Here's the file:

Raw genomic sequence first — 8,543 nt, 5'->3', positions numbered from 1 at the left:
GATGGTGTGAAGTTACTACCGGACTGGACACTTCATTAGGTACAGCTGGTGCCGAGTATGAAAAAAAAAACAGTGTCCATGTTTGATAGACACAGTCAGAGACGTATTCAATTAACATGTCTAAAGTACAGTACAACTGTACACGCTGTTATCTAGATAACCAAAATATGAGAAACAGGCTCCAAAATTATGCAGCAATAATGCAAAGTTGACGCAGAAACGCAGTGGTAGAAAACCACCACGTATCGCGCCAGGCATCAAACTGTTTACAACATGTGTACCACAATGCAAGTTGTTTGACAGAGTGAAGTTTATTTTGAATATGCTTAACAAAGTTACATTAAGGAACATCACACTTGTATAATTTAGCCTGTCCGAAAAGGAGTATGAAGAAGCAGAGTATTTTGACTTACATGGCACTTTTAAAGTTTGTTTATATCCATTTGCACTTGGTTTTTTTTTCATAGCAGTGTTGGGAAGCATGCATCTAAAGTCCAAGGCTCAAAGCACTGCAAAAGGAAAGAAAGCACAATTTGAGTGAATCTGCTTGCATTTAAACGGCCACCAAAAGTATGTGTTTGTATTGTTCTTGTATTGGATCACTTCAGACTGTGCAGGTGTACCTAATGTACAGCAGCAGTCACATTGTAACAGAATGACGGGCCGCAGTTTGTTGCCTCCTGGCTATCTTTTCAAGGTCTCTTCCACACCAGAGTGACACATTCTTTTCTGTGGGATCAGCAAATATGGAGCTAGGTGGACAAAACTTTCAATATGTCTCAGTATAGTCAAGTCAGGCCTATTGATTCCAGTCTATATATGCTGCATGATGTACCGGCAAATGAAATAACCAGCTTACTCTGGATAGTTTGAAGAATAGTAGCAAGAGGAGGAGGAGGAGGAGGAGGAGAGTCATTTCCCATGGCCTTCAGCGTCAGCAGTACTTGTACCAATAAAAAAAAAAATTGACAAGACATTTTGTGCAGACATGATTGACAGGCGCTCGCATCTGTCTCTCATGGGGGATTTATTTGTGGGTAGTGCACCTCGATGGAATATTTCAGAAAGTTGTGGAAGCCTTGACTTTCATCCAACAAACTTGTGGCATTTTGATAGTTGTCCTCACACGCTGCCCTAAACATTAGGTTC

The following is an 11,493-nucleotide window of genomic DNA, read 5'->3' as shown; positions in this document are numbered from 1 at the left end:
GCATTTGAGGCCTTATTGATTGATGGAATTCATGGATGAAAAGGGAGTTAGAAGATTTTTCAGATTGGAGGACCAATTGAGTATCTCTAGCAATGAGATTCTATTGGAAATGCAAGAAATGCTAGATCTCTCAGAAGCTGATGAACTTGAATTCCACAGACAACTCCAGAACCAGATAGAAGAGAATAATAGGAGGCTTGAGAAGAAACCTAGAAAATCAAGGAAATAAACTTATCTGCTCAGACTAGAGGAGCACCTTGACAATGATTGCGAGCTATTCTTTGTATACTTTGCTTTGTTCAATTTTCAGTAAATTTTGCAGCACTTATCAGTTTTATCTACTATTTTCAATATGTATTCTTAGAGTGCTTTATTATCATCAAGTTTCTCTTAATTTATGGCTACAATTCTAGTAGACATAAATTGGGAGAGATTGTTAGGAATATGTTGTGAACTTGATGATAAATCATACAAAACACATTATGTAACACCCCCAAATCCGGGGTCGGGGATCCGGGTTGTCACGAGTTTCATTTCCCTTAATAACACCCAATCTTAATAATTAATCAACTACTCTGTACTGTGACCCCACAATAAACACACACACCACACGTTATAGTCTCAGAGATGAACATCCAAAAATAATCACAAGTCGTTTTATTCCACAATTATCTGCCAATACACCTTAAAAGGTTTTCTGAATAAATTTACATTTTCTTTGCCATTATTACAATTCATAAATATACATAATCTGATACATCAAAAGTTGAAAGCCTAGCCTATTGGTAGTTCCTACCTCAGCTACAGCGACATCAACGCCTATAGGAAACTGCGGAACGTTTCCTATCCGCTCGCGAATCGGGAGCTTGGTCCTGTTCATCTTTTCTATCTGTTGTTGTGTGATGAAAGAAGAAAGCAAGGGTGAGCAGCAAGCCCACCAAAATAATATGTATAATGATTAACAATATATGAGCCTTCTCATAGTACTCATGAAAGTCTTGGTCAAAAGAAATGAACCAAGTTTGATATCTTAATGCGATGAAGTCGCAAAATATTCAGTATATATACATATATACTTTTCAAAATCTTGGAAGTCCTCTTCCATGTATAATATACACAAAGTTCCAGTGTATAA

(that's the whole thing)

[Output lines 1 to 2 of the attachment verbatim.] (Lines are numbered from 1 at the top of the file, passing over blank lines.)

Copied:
Raw genomic sequence first — 8,543 nt, 5'->3', positions numbered from 1 at the left:
GATGGTGTGAAGTTACTACCGGACTGGACACTTCATTAGGTACAGCTGGTGCCGAGTATGAAAAAAAAAACAGTGTCCATGTTTGATAGACACAGTCAGAGACGTATTCAATTAACATGTCTAAAGTACAGTACAACTGTACACGCTGTTATCTAGATAACCAAAATATGAGAAACAGGCTCCAAAATTATGCAGCAATAATGCAAAGTTGACGCAGAAACGCAGTGGTAGAAAACCACCACGTATCGCGCCAGGCATCAAACTGTTTACAACATGTGTACCACAATGCAAGTTGTTTGACAGAGTGAAGTTTATTTTGAATATGCTTAACAAAGTTACATTAAGGAACATCACACTTGTATAATTTAGCCTGTCCGAAAAGGAGTATGAAGAAGCAGAGTATTTTGACTTACATGGCACTTTTAAAGTTTGTTTATATCCATTTGCACTTGGTTTTTTTTTCATAGCAGTGTTGGGAAGCATGCATCTAAAGTCCAAGGCTCAAAGCACTGCAAAAGGAAAGAAAGCACAATTTGAGTGAATCTGCTTGCATTTAAACGGCCACCAAAAGTATGTGTTTGTATTGTTCTTGTATTGGATCACTTCAGACTGTGCAGGTGTACCTAATGTACAGCAGCAGTCACATTGTAACAGAATGACGGGCCGCAGTTTGTTGCCTCCTGGCTATCTTTTCAAGGTCTCTTCCACACCAGAGTGACACATTCTTTTCTGTGGGATCAGCAAATATGGAGCTAGGTGGACAAAACTTTCAATATGTCTCAGTATAGTCAAGTCAGGCCTATTGATTCCAGTCTATATATGCTGCATGATGTACCGGCAAATGAAATAACCAGCTTACTCTGGATAGTTTGAAGAATAGTAGCAAGAGGAGGAGGAGGAGGAGGAGGAGAGTCATTTCCCATGGCCTTCAGCGTCAGCAGTACTTGTACCAATAAAAAAAAAAATTGACAAGACATTTTGTGCAGACATGATTGACAGGCGCTCGCATCTGTCTCTCATGGGGGATTTATTTGTGGGTAGTGCACCTCGATGGAATATTTCAGAAAGTTGTGGAAGCCTTGACTTTCATCCAACAAACTTGTGGCATTTTGATAGTTGTCCTCACACGCTGCCCTAAACATTAGGTTC